LifeLock and its competitors monitor the activity of your identity online and in the economy. They monitor applications for credit cards, bank accounts, and other financial instruments made in your name. They look for "unusual activity" and alert you to it; effectively asking, "Hey, did you really do this?" If you didn't, then some thief may have. Then it's time to hit the panic button.

If it appears that your identity has been stolen and is being misused, LifeLock can take care of alerting credit card companies and other institutions for you. Accounts can be locked or closed; new credit cards issued; and other measures taken to thwart thieves' use of your identity. But that won't stop a shoplifter who's caught by police from giving them your name and address as his own.

Repairing the damage done by identity theft is a years-long, painful, and expensive process. Some things that you never did may remain on your record forever. In one case, a sex offender used another man's identity, and the innocent man was told by authorities that his name can never be removed from databases of sex offenders.

LifeLock and others in the fraud protection business promise to help you repair the damage if you are a victim of identity theft. But how far they'll actually go is a bit fuzzy. In their Service Guarantee , LifeLock says they'll pay for any lawyers, investigators or consultants that are needed, and that they'll "help you recover the direct losses from the identity theft." But later on that same page, it says "but NOT any direct losses as a result of the theft… NO money passes directly to our LifeLock members." Huh?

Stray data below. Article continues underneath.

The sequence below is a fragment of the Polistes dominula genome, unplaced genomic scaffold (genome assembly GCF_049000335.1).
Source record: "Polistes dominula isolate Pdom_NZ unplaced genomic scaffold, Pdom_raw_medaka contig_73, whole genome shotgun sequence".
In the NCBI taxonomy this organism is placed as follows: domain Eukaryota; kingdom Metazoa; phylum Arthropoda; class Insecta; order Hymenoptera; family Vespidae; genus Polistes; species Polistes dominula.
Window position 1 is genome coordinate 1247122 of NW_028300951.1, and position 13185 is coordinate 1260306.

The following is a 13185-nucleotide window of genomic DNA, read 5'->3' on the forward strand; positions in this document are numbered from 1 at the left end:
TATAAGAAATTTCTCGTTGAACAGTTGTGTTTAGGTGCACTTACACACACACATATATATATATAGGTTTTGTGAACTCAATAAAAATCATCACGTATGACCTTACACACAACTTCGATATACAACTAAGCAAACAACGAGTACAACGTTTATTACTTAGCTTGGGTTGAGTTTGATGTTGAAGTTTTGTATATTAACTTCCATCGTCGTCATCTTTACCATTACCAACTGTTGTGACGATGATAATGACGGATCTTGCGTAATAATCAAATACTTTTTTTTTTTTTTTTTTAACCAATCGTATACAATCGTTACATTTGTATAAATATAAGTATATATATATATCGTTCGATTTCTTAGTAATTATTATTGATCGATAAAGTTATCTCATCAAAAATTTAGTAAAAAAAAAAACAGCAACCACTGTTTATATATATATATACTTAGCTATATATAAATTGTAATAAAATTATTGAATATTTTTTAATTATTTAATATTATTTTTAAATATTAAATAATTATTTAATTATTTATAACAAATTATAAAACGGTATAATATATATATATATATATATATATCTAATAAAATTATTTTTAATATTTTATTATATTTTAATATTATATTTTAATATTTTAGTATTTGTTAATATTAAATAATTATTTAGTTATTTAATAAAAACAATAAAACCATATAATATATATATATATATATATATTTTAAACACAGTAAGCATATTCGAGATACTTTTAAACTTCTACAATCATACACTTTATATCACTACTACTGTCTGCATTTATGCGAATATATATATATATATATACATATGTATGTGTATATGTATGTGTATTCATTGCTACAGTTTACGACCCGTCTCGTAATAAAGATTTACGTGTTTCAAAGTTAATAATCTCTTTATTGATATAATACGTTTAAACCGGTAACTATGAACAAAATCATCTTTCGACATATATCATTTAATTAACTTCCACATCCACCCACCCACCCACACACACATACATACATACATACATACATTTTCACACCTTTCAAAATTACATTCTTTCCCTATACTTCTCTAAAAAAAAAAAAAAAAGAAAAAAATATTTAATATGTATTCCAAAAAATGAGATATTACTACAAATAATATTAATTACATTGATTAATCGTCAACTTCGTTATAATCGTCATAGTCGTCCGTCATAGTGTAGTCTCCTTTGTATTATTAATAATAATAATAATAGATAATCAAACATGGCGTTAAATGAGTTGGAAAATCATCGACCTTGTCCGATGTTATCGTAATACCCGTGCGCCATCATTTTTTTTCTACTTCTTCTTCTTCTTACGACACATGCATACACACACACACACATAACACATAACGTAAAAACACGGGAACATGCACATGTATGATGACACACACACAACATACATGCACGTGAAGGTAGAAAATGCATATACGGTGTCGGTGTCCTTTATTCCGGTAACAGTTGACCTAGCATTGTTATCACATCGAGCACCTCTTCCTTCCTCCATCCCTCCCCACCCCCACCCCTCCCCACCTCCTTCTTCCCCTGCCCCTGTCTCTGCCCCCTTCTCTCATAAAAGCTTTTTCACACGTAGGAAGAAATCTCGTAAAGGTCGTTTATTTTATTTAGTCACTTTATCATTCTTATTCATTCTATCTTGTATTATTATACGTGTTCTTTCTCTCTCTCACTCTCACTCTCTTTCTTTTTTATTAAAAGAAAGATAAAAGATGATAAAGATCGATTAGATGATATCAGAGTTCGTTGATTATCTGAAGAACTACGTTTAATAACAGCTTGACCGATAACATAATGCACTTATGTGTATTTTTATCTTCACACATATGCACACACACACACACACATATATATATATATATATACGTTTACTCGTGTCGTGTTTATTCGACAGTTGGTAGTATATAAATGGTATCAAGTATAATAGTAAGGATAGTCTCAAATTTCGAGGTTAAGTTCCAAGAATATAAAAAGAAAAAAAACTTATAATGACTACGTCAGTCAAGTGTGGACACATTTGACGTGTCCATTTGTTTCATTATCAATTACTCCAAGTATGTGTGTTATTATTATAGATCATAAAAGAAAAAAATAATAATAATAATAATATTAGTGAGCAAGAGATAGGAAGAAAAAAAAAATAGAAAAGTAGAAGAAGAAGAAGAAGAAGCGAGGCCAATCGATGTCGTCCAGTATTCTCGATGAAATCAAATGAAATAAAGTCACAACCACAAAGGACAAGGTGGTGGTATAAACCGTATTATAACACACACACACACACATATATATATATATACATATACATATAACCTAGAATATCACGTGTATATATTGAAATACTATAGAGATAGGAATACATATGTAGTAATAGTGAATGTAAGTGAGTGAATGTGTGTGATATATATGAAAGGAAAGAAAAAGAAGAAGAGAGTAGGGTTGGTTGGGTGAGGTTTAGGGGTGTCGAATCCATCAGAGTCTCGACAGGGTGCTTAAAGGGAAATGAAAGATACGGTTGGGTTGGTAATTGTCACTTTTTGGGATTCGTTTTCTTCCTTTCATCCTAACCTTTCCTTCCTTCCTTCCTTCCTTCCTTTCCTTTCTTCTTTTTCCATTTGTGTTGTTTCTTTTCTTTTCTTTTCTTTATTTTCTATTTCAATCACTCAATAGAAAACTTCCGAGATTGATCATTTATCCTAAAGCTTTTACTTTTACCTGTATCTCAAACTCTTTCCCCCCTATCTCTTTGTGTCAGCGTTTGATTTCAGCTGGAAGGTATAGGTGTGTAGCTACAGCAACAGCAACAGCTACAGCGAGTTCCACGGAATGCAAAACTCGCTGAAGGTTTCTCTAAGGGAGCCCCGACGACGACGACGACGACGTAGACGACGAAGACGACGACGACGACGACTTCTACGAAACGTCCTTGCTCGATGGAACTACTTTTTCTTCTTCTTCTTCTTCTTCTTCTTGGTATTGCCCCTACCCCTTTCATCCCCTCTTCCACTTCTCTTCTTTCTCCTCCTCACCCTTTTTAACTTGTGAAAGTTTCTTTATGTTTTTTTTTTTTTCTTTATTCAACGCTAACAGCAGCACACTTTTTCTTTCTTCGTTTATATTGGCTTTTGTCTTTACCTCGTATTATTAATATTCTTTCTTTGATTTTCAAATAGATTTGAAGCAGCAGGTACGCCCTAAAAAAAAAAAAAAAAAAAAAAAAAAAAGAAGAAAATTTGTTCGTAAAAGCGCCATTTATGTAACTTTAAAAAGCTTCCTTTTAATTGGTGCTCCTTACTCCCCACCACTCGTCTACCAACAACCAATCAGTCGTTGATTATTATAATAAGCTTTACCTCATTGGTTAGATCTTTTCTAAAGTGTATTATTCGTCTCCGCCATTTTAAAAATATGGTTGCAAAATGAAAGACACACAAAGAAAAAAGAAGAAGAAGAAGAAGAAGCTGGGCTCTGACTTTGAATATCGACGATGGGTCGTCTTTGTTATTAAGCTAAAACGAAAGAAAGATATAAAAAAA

I don't personally know anyone who has suffered from identity theft while a LifeLock subscriber, and then tried to submit a claim for help. I do know one person who suspected that her mother (a LifeLock subscriber) had become an ID theft victim. Fortunately, it was a false alarm. But she says that LifeLock certainly did everything she would have wanted, when it came to investigating the situation, and that gave her confidence that LifeLock would have honored their guarantee if there had been a real problem.

Here's the bottom line… Identity theft protection services can provide you with some protection from identity theft, but they cannot guarantee that it will never happen. And if it does, they will provide some assistance in cleaning up the mess, but don't expect them to make it like it never happened. You'll have to decide if that's worth the $10 a month that it costs.